These two words cannot ever be too far from each other when judging the economy of a country or culture. Emphasis on the word ‘judging.’
Disclaimer: these opinions have nothing to do with actual numbers. I suck at numbers and honestly do not understand them.
However, in the states, I think we too quickly jump to harsh conclusions about poverty. The poor are in your neighborhood, and they are outside of the borders of your country. Frankly, you have no idea what the poor look like at all. Poor is also relative to a lot of things, most of which being the perspective of where you grew up and the cultural misgivings you may have based on location and economy of that location.
“They don’t have stuffed animals! We must get some in the next container going to [insert majority world country here].”
“They still have a flip phone?!?! They must not have enough money for [iPhone or Glaxay latest models fit here].”
“They eat beans and rice all of the time, because they can’t afford anything else. We should send down some [insert American processed food item here].”
“This house we are building in [insert majority world country here] is not the best way and it has to have indoor plumbing, we should [insert American idea of building here].”
“This school is not being run effectively and it should be torn down and rebuilt. How can kids learn in this environment? We should [insert American idea of what school should be here].”
“The kids are not wearing shoes! How can they not have shoes?”
What each of these lacks is perspective on who and how people are poor in this world. Should every person in the world have a basic human right to clean water, clothes, housing, education, food, medical care and employment? Absolutely. However, the version we commonly convince ourselves of in the states has a different perspective on how each of those seven elements are addressed.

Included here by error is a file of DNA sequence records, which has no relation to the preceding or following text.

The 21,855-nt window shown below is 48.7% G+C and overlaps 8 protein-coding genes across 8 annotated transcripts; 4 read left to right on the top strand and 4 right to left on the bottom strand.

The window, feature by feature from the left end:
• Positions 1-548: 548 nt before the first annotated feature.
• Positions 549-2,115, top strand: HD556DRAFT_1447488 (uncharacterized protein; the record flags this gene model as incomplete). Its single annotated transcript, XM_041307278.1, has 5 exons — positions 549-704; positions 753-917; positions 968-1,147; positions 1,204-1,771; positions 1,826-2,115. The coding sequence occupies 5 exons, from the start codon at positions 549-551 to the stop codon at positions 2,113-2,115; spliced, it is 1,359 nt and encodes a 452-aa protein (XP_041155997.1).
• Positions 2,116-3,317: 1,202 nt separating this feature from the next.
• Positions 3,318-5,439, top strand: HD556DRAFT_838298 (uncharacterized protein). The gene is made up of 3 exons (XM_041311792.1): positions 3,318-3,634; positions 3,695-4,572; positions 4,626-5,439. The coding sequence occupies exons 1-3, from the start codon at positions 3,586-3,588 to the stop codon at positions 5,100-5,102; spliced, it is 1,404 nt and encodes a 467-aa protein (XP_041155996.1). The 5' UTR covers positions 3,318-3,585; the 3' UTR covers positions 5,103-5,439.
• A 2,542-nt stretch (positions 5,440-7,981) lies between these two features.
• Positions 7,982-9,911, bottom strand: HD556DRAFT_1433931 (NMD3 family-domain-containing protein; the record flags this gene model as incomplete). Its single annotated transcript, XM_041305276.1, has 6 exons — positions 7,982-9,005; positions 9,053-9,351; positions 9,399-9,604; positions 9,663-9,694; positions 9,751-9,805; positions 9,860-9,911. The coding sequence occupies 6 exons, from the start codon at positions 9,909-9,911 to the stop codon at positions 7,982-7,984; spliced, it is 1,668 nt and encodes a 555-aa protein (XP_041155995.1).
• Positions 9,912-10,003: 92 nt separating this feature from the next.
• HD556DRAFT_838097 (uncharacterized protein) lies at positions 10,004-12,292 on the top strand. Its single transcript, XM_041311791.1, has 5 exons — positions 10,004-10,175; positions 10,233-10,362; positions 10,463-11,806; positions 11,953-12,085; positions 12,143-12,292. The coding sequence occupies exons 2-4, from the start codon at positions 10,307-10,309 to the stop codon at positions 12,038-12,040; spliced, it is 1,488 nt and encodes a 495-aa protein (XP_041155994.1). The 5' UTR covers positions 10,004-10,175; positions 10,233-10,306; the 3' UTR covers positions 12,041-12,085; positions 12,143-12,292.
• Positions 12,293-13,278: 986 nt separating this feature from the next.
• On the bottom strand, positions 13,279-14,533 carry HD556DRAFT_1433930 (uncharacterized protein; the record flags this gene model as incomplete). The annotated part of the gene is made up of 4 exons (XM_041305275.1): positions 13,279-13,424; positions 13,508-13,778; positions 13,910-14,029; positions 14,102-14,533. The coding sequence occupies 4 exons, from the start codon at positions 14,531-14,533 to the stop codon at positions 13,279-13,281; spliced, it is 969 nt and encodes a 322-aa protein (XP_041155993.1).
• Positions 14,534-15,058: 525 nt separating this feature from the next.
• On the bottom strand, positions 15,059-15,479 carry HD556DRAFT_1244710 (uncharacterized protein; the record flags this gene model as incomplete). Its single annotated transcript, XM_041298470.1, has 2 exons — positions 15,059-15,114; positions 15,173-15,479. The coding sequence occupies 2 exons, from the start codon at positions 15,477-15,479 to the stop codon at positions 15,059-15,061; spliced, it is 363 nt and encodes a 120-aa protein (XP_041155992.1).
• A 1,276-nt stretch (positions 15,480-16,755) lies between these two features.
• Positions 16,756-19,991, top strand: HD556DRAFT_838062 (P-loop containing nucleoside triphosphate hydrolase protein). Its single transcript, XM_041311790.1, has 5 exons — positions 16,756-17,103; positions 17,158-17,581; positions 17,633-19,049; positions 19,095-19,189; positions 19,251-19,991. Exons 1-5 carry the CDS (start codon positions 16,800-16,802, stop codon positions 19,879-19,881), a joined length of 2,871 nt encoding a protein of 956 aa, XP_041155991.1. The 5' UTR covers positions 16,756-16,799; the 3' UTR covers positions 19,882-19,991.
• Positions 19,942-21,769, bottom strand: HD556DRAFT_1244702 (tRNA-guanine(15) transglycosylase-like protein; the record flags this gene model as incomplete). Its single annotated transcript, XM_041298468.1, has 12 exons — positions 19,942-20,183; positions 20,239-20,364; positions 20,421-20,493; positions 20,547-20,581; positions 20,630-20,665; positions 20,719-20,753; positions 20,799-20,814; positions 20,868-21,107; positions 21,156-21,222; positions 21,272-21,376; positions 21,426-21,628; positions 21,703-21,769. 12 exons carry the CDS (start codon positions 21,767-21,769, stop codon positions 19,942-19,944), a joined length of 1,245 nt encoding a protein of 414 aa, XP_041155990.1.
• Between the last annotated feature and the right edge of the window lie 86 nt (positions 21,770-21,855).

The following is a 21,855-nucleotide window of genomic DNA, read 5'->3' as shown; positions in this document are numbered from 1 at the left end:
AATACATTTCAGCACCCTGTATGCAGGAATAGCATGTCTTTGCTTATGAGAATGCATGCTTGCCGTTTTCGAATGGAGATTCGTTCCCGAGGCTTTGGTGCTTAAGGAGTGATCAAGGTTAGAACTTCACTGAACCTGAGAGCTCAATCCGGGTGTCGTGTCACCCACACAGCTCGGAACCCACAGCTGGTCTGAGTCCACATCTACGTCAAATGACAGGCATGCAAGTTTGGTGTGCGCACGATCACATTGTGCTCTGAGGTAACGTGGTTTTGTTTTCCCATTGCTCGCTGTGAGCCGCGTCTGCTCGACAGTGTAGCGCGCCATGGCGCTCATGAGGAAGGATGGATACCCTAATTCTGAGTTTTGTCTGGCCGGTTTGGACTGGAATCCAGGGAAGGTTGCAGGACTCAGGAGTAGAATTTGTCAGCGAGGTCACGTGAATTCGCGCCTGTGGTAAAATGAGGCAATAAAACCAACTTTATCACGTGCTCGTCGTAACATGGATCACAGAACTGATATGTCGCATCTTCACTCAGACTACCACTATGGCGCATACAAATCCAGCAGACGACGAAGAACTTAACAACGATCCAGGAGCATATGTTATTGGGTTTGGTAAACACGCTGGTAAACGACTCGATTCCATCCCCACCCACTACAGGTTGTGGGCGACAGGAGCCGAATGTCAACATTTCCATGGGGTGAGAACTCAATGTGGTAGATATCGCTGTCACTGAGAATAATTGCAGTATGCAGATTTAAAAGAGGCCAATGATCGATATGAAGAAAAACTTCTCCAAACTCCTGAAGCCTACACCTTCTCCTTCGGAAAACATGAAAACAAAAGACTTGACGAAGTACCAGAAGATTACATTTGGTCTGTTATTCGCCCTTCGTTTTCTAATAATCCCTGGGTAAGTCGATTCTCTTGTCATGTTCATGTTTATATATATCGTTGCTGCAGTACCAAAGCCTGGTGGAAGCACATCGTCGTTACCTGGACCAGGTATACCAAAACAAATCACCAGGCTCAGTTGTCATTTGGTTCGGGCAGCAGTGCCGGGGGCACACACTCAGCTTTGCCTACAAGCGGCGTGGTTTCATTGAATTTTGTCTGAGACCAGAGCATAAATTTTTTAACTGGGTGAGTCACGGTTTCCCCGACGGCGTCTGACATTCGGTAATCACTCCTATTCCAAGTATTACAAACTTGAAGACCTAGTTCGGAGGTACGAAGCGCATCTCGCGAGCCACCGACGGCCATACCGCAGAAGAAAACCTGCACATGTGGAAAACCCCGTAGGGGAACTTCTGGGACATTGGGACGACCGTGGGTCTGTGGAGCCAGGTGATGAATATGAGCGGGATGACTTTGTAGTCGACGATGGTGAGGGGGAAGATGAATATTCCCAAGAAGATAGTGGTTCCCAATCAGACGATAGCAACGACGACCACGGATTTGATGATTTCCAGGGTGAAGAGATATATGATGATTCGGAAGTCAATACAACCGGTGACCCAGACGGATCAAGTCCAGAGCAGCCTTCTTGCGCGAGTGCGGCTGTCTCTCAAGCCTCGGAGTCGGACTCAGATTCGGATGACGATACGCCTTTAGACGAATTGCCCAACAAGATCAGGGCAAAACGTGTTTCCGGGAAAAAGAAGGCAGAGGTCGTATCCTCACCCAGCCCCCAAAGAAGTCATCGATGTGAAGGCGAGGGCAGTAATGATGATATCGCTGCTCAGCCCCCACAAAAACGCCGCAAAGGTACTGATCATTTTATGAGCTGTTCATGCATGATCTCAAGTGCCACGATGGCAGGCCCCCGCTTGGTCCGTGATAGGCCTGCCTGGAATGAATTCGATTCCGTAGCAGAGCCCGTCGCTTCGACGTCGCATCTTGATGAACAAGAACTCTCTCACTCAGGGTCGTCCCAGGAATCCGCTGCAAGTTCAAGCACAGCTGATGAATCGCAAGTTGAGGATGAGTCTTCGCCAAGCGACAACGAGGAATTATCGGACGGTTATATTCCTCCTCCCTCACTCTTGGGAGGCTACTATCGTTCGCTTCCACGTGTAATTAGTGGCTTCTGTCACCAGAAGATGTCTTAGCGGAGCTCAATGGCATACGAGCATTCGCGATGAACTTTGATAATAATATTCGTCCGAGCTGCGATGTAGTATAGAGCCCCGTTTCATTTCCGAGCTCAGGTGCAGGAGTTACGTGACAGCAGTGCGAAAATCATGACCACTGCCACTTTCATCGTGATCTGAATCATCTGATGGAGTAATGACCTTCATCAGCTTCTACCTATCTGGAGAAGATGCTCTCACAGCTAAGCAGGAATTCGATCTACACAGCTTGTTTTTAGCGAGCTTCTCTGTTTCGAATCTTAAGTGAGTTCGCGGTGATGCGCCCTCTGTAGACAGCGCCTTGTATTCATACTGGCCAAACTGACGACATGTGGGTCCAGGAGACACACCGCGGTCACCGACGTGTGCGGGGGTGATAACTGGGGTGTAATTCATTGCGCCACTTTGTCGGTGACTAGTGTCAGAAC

A culture with families that put food, education and housing ahead of toys for their children for hundreds of years does not make them poor. Truly, having toys that are going to mold and be continually dirty in their living environment is not realistic, and it most certainly does not make a parent bad at being a parent, quite the opposite. As well as, in Haiti their children love to play outdoors and have killer soccer skills. Seriously, these kids are soccer ninjas. We need to also consider what gifting a toy to a child looks like from the perspective of a parent in the majority world. Is it worth it to take away their dignity by providing something to their child that they have not provided or have lived without? With perspective we start seeing the incredible value in making the parent a hero in the mind of the child, not the visiting American who is only present for a small amount of time.
In the states, we consistently have different choices of food. I run up against issues with this living in Haiti. I crave Chinese and Mexican food ALL the time, and that is WITH having an ‘American staff’ menu when teams are not here. It does not make someone poor because they like eating rice and beans, or spaghetti for breakfast. It we apply a bit of perspective, we might actually ask the residents of that country if they would eat anything else if it was available. If they are anything like the Haitians I hang out with, they really DO love rice and beans…ALL the time.
In regards to housing, we can easily judge poverty by how a culture lives. I once heard a story of a group that wanted to provide better housing, so they raised the money and built an entire community of homes. There was a lot of pride put into that accomplished endeavor. A couple of years later, they came back and found that the community was basically using the homes as barns for their animals. They had placed the front door facing the wrong direction, and their culture believes that a door should be facing a certain direction for good karma. Perspective on the poor can be made clearer when asking genuine, truth seeking questions and actually listening. Living in a mud hut doesn’t make you poor when the entire culture lives in mud huts…it actually makes it normal in their perspective.